July 4, 2016
Area food banks and charitable organizations now have access to a new mobile application that gives users valuable client data that will help connect those in need to local resources.
Harvest Foundation provided a Pick Up the Pace! (PUP) grant of $8,500 to support FeedTheNation, an app developed by the Henry County Food Pantry. Funding provided by Harvest will offset equipment and training costs.
Sheryl Agee, impact officer and team leader at Harvest, said the foundation is excited to partner with Feeding America Southwest Virginia and the Henry County Food Pantry to pilot this innovative software.
“We feel this has the capability to revolutionize the way our community connects families to needed services and resources that will improve and stabilize their lives,” Agee said. “They (Henry County Food Pantry volunteers) have done an excellent job not only looking at ways they can use existing technology to expand the scope of their work, but how that technology can also help them expand their partnerships in the community for greater impact.”
Adam Wright, president of EMI Imaging, Inc. and a volunteer at the Henry County Food Pantry, put more than 10,000 hours into developing the FeedTheNation app along with Caleb Smith, the lead developer. In addition to streamlining reporting and keeping required information such as temperature logs electronically, the app allows volunteers to track information for clients including special dietary needs, basic demographic information, and the need for specific services like daycare or job search assistance.
The Henry County Food Pantry tested several iterations of apps for the past three years and has used FeedTheNation for the last 12 food distributions, according to Wright.
“Our mission for this app is to help beyond food,” Wright said. “This app allows us to see, in real time, how many clients are visiting, how many of those clients are veterans, and if they’re looking for work. We can track a variety of indicators using the app, and all client information is secure and in accordance with HIPAA regulations.”
Other app capabilities include:
Wright said he’s presented his application to other Feeding America Southwest Virginia food pantries in locations including Abingdon and Salem. Pamela Irvine, president and CEO of Feeding America Southwest Virginia, said Wright’s work on the FeedTheNation pilot has been “stellar.”
“He took it upon himself to develop a platform that will help reduce the complexity and volume of paper forms food pantries need to complete, and is giving them a way to collect client-level data they’ve never had before,” Irvine said. “The response to FeedTheNation has been wonderful so far, and partner programs are encouraging one another to get involved. We’re very excited to get our pilot program going in Henry County and Martinsville.”
Using FeedTheNation, the Henry County Food Pantry went from a 10-to-13 hour filing and reporting process that is now 30 seconds or less.
“The time savings has been phenomenal,” said Sharon Mills, site director of the Henry County Food Pantry, a partner program of Feeding America Southwest Virginia. “Now, instead of shuffling and filing papers, we can spend more time with our clients looking for ways to help them.”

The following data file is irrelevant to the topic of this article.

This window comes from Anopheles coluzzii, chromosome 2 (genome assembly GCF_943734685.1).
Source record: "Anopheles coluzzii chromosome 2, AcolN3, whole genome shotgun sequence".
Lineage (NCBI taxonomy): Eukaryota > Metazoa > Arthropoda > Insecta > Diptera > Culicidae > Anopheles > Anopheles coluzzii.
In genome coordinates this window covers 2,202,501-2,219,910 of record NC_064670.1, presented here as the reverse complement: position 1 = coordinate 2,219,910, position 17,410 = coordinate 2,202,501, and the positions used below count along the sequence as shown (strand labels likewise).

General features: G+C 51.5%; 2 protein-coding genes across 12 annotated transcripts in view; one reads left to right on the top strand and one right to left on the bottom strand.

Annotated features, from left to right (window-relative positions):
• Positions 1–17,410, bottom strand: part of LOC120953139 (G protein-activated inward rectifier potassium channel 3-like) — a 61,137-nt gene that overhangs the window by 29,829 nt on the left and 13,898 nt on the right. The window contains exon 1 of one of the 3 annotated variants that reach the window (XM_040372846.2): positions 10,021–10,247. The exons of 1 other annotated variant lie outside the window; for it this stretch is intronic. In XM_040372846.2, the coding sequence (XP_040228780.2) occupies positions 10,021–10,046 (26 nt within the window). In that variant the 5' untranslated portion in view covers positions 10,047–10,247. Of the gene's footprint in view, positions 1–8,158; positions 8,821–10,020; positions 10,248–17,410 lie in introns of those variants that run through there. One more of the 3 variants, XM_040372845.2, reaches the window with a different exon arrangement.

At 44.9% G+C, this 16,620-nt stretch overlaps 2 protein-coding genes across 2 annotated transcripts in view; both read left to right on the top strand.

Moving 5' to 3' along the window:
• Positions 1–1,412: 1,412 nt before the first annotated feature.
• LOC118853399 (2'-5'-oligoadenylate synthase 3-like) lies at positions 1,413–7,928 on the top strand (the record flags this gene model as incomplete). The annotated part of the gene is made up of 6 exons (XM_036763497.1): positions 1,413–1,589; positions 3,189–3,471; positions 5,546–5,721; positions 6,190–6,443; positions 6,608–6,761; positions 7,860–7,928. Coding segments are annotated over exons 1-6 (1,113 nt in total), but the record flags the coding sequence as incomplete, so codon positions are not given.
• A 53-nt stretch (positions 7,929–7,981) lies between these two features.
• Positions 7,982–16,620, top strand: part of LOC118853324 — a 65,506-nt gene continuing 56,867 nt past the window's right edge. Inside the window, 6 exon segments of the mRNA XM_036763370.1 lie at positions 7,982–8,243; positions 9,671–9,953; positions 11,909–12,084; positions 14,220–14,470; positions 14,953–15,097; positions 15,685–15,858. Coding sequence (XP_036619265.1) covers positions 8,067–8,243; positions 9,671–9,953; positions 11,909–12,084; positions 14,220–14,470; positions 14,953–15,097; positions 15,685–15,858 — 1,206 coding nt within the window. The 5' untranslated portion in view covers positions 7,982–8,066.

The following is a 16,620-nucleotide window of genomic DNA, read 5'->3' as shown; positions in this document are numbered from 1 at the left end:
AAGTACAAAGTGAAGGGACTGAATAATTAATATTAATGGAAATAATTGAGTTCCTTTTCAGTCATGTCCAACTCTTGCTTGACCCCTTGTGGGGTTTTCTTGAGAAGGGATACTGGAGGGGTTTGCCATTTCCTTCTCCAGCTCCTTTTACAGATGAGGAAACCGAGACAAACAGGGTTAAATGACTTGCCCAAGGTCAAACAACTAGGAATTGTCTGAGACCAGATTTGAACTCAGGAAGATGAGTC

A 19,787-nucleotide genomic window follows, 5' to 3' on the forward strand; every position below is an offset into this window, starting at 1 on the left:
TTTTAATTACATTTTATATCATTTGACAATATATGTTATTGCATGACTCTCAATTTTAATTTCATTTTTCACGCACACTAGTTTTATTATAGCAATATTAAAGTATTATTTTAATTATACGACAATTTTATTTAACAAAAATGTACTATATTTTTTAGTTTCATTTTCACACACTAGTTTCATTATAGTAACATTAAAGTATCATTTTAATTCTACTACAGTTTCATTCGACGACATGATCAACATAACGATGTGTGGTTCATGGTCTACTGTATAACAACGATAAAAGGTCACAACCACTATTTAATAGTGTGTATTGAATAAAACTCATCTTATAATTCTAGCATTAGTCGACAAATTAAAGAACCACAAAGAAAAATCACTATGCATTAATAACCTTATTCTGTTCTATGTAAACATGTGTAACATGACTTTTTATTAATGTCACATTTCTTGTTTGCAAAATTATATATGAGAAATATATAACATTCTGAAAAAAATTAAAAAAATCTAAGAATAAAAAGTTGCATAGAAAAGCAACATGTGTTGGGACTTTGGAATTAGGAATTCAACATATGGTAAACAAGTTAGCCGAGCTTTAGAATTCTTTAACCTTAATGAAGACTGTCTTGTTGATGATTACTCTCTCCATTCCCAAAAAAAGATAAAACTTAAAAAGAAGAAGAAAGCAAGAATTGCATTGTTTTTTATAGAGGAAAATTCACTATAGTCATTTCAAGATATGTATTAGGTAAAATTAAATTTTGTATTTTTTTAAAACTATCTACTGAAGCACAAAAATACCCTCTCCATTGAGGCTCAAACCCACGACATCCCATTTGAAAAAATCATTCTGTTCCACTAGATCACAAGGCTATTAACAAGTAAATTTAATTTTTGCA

FeedTheNation is designed to help pantries connect their clients to services and opportunities that will improve and stabilize their lives, while also helping organizations reach full operational potential by providing more efficient reporting methods.
Mills said they’ve had many success stories of local agencies offering employment or other services use Henry County Food Pantry to reach those in need.
“We’ve partnered with Go Healthy West Piedmont to provide fresh produce for families, we’ve had companies like Results and others who contact us to put fliers in our clients’ food boxes, and we’ve had organizations like 4-H contact us to get the word out on classes about nutrition and healthy eating,” Mills said. “We’re getting lots of positive feedback.”
Volunteer Carrie Jones, who also works for EMI Imaging, said she requested to volunteer for the food pantry.
“I asked to be a volunteer because you never know when you could be in this situation,” she said. “Anyone, at some point in time, could be down on their luck. If I’m ever in this situation, I would want someone to do the same for me.”
There are around 70 volunteers who pack boxes and those who help with distribution. Mills said they rely heavily on those willing to give their time.
Henry County resident Linda Logan is a client of the Henry County Food Pantry. She said, “I’m glad they’re here. Some places around here have run out of food. These here are good people, and I’ve been coming here for quite a while. They are nice, courteous, and they try to help you best they can.”
The Henry County Food Pantry is one of several operations in the Historic John D. Bassett High School, located on Riverside Drive in Bassett. The pantry distributes free food to the community every third Wednesday of the month to approximately 300-400 families. To find out more, visit them on Facebook by searching “Henry County Food Pantry,” or call (276) 694-4660.
Pick Up the Pace! grants are available through the Harvest Foundation. They are intended to provide grants up to $10,000 for new ideas, collaborations and positive change that will help us all “pick up the pace” toward creating a community of choice. Find out more here.
Select News Year: